Invisible homelessness on Six Nations is at the root of our colonial pain

For a lot of us who grew up on Six Nations, no matter what challenges or struggles rez life may bring, Six Nations is always called home.

Home is such a powerful word. It is the place to which we return. Usually filled with the people and lifestyle that we are accustomed to and feel at ease with.

When you are away too long, the physical and emotional drain of yearning for the familiar can make you feel like you’re a floating alien — not really connecting with the world around you because your spirit is consumed with thoughts of home.

And for those of us who are the descendants of the original Six Nations families who settled here at Grand River Valley from the Mohawk Valley — that sense of having a fraction of your spirit consistently taxed with thoughts of home are part of our identity.

It’s also a part of why we are so ferocious in our protection of this community.

Before the American Revolutionary War it was estimated that there were about 10,000 people in the Iroquois Confederacy.

After the war, our population was reduced by half. Just 5000 of us remained, and we were not ok. Traumatized by the ravages of war and a campaign that dedicated 85% of the US entire budget on killing our people, we fled to seek refuge at the final British stronghold at Fort Niagara. Often arriving with nothing but the clothes on our backs, and no shelter, families were left with no other option than to dig holes into the earth to try to survive the harsh winter of 1779. Many did not.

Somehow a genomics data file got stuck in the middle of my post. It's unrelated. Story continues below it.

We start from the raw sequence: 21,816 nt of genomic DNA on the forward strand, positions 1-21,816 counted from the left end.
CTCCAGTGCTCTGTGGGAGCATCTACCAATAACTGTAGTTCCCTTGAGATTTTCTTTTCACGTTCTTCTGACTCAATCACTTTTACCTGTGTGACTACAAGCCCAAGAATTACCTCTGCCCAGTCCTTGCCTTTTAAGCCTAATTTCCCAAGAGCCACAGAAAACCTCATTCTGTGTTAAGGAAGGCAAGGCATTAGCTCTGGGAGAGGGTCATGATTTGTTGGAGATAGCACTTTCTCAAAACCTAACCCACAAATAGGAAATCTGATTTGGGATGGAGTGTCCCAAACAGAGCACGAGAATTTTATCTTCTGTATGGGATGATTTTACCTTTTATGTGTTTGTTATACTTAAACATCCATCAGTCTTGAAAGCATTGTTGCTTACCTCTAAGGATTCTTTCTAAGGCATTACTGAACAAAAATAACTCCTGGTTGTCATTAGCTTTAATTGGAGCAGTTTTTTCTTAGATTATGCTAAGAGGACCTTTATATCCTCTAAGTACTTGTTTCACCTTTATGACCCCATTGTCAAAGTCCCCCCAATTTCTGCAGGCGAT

For those who did make it through the season it was another three years of refugee living until our ancestors received the fulfillment of the promise for a new homeland, and restoration for their allegiance to the Crown.

When our great grandparents arrived along the Grand and began to build permanent homes and settlements — it was finally here where the healing began. So this land, the Grand, is truly the place where we put our collective burdens and trauma down first, into the ground, and began to build homes once again.

At least, it was supposed to be.

But we know the story of our collective struggle goes on. Political tensions with squatters and wealthy land speculators fuelled further displacement, land theft and by 1843 government instituted cultural erasure brought us from all sides of the Grand to this southern shore, on a consolidated reserve — with the work to separate our children from our families and into residential schools becoming the new mandate of the Canadians work with the Indians.

It has been removal from home, removal from home, and then more removal from home. Removed from the Mohawk Valley and settled along the Grand. Removed from our Grand River Valley settlements and sent to the reserve. Removed from our parents, our homes and sent to residential schools.

Removal from our home is the source war wound and core trauma that we still, collectively as a people, carry in our spirits. It is at the root of our colonial pain. For all the descendants of the Six Nations.

This is why the issue of the current housing crisis in our community must be the top priority of all levels of leadership to resolve. It should be problem number one. All efforts, at all levels, should be primarily focused on how to make pathways for our people to return home. How to make the Six Nations Reserve a safe home, a home with provisions and economic capacity to sustain our own people on our own terms. Safe drinking water, safe homes, safe streets, and finally — real safe spaces for us to finally be able put down the intergenerational burdens and trauma, putting them into the ground, and finally get back to the work that our great grandparents started all those years ago — of building homes once again.

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